Tải bản đầy đủ - 0 (trang)
Chapter 1. A Regular Expression Matcher

Chapter 1. A Regular Expression Matcher

Tải bản đầy đủ - 0trang

1.ARegularExpressionMatcher

BrianKernighan

Regularexpressionsarenotationsfordescribingpatternsoftextand,ineffect,



makeupaspecial-purposelanguageforpatternmatching.

Althoughtherearemyriadvariants,allsharetheideathatmost

charactersinapatternmatchliteraloccurrencesofthemselves,

butsomemetacharactershavespecialmeaning,suchas*to

indicatesomekindofrepetitionor[…]tomeananyone

characterfromthesetwithinthebrackets.

Inpractice,mostsearchesinprogramssuchastexteditorsare

forliteralwords,sotheregularexpressionsareoftenliteral

stringslikeprint,whichwillmatchprintforsprintor

printerpaperanywhere.Inso-calledwildcardsusedto

specifyfilenamesinUnixandWindows,a*matchesany

numberofcharacters,sothepattern*.cmatchesallfilenames

thatendin.c.Therearemany,manyvariantsofregular

expressions,evenincontextswhereonewouldexpectthemto

bethesame.JeffreyFriedl'sMasteringRegularExpressions

(O'Reilly)isanexhaustivestudyofthetopic.

StephenKleeneinventedregularexpressionsinthemid-1950s

asanotationforfiniteautomata;infact,theyareequivalentto

finiteautomatainwhattheyrepresent.Theyfirstappearedina

programsettinginKenThompson'sversionoftheQEDtext

editorinthemid-1960s.In1967,Thompsonappliedfora

patentonamechanismforrapidtextmatchingbasedon

regularexpressions.Thepatentwasgrantedin1971,oneofthe

veryfirstsoftwarepatents[U.S.Patent3,568,156,Text

MatchingAlgorithm,March2,1971].

RegularexpressionsmovedfromQEDtotheUnixeditored,and

thentothequintessentialUnixtoolgrep,whichThompson

createdbyperformingradicalsurgeryoned.Thesewidelyused

programshelpedregularexpressionsbecomefamiliar



throughouttheearlyUnixcommunity.

Thompson'soriginalmatcherwasveryfastbecauseitcombined

twoindependentideas.Onewastogeneratemachine

instructionsontheflyduringmatchingsothatitranatmachine

speedratherthanbyinterpretation.Theotherwastocarry

forwardallpossiblematchesateachstage,soitdidnothaveto

backtracktolookforalternativepotentialmatches.Inlatertext

editorsthatThompsonwrote,suchased,thematchingcode

usedasimpleralgorithmthatbacktrackedwhennecessary.In

theory,thisisslower,butthepatternsfoundinpracticerarely

involvedbacktracking,sotheedandgrepalgorithmandcode

weregoodenoughformostpurposes.

Subsequentregularexpressionmatcherslikeegrepandfgrep

addedricherclassesofregularexpressions,andfocusedonfast

executionnomatterwhatthepattern.Ever-fancierregular

expressionsbecamepopularandwereincludednotonlyinCbasedlibraries,butalsoaspartofthesyntaxofscripting

languagessuchasAwkandPerl.



1.1.ThePracticeofProgramming

In1998,RobPikeandIwerewritingThePracticeof

Programming(Addison-Wesley).Thelastchapterofthebook,

"Notation,"collectedanumberofexampleswheregood

notationledtobetterprogramsandbetterprogramming.This

includedtheuseofsimpledataspecifications(printf,for

instance),andthegenerationofcodefromtables.

BecauseofourUnixbackgroundsandnearly30yearsof

experiencewithtoolsbasedonregularexpressionnotation,we

naturallywantedtoincludeadiscussionofregularexpressions,

anditseemedmandatorytoincludeanimplementationaswell.

Givenouremphasisontools,italsoseemedbesttofocuson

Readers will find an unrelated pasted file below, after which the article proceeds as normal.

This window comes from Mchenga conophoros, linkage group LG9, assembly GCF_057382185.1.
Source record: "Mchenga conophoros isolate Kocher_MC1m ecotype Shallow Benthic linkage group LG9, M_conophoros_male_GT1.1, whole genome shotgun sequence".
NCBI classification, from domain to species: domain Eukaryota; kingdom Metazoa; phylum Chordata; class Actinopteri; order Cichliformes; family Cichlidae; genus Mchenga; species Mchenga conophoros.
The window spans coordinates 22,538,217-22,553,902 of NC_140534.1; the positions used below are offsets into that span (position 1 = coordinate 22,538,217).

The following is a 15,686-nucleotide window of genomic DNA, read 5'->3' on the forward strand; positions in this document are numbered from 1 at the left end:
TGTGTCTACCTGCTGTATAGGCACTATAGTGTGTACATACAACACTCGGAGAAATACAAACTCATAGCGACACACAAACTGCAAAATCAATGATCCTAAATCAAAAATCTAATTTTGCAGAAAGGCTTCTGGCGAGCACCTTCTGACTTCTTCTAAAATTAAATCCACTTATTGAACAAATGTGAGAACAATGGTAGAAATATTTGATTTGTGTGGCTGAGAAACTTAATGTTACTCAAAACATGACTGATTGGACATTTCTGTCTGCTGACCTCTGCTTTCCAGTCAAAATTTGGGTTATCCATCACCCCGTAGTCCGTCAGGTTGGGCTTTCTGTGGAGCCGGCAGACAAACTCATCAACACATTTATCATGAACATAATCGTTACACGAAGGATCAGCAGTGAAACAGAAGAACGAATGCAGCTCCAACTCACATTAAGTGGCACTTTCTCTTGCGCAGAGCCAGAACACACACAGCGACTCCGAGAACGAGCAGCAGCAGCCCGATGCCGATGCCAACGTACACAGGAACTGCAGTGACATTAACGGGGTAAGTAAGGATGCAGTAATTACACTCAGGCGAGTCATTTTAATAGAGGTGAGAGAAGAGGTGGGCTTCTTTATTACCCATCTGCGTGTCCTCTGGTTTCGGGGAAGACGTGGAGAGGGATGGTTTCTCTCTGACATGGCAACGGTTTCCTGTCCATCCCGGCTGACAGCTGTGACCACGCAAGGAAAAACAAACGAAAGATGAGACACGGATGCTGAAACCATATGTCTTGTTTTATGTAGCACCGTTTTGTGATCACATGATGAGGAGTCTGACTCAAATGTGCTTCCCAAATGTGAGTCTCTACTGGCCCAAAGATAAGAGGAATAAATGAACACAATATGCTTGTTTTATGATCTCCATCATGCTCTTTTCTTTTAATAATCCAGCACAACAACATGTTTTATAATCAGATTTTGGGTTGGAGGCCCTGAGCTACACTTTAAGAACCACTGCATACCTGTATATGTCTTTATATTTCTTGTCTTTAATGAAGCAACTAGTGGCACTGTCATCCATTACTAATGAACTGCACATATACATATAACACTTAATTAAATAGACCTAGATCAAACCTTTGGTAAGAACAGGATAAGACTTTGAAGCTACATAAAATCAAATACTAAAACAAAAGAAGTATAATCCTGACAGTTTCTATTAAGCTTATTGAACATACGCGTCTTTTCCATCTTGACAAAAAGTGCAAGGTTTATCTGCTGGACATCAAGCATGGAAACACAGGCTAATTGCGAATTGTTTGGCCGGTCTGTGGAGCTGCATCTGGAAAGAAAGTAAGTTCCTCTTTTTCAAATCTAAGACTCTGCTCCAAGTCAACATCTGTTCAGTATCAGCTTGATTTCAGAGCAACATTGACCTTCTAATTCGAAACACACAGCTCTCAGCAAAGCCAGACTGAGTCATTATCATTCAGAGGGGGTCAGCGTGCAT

theclassofregularexpressionsfoundingrep—ratherthan,say,

thosefromshellwildcards—sincewecouldalsothentalkabout



thedesignofgrepitself.

Theproblemwasthatanyexistingregularexpressionpackage

wasfartoobig.Thelocalgrepwasover500lineslong(about

10bookpages)andencrustedwithbarnacles.Opensource

regularexpressionpackagestendedtobehuge—roughlythe

sizeoftheentirebook—becausetheywereengineeredfor

generality,flexibility,andspeed;nonewereremotelysuitable

forpedagogy.

IsuggestedtoRobthatwefindthesmallestregularexpression

packagethatwouldillustratethebasicideaswhilestill

recognizingausefulandnontrivialclassofpatterns.Ideally,the

codewouldfitonasinglepage.

Robdisappearedintohisoffice.AsIrememberitnow,he

emergedinnomorethananhourortwowiththe30linesofC

codethatsubsequentlyappearedinChapter9ofThePracticeof

Programming.Thatcodeimplementsaregularexpression

matcherthathandlesthefollowingconstructs.

Character Meaning

c



Matchesanyliteralcharacterc.



.(period)



Matchesanysinglecharacter.



^



Matchesthebeginningoftheinputstring.



$



Matchestheendoftheinputstring.



*



Matcheszeroormoreoccurrencesoftheprevious

character.



Thisisquiteausefulclass;inmyownexperienceofusing

regularexpressionsonaday-to-daybasis,iteasilyaccountsfor

95percentofallinstances.Inmanysituations,solvingtheright

problemisabigsteptowardcreatingabeautifulprogram.Rob

deservesgreatcreditforchoosingaverysmallyetimportant,



well-defined,andextensiblesetoffeaturesfromamongawide

setofoptions.

Rob'simplementationitselfisasuperbexampleofbeautiful

code:compact,elegant,efficient,anduseful.It'soneofthe

bestexamplesofrecursionthatIhaveeverseen,anditshows

thepowerofCpointers.Althoughatthetimeweweremost

interestedinconveyingtheimportantroleofgoodnotationin

makingaprogrameasiertouse(andperhapseasiertowriteas

well),theregularexpressioncodehasalsobeenanexcellent

waytoillustratealgorithms,datastructures,testing,

performanceenhancement,andotherimportanttopics.







ARegularExpressionMatcher>ThePracticeof

Programming



1.ARegularExpressionMatcher

BrianKernighan

Regularexpressionsarenotationsfordescribingpatternsoftextand,ineffect,



makeupaspecial-purposelanguageforpatternmatching.

Althoughtherearemyriadvariants,allsharetheideathatmost

charactersinapatternmatchliteraloccurrencesofthemselves,

butsomemetacharactershavespecialmeaning,suchas*to

indicatesomekindofrepetitionor[…]tomeananyone

characterfromthesetwithinthebrackets.

Inpractice,mostsearchesinprogramssuchastexteditorsare

forliteralwords,sotheregularexpressionsareoftenliteral

stringslikeprint,whichwillmatchprintforsprintor

printerpaperanywhere.Inso-calledwildcardsusedto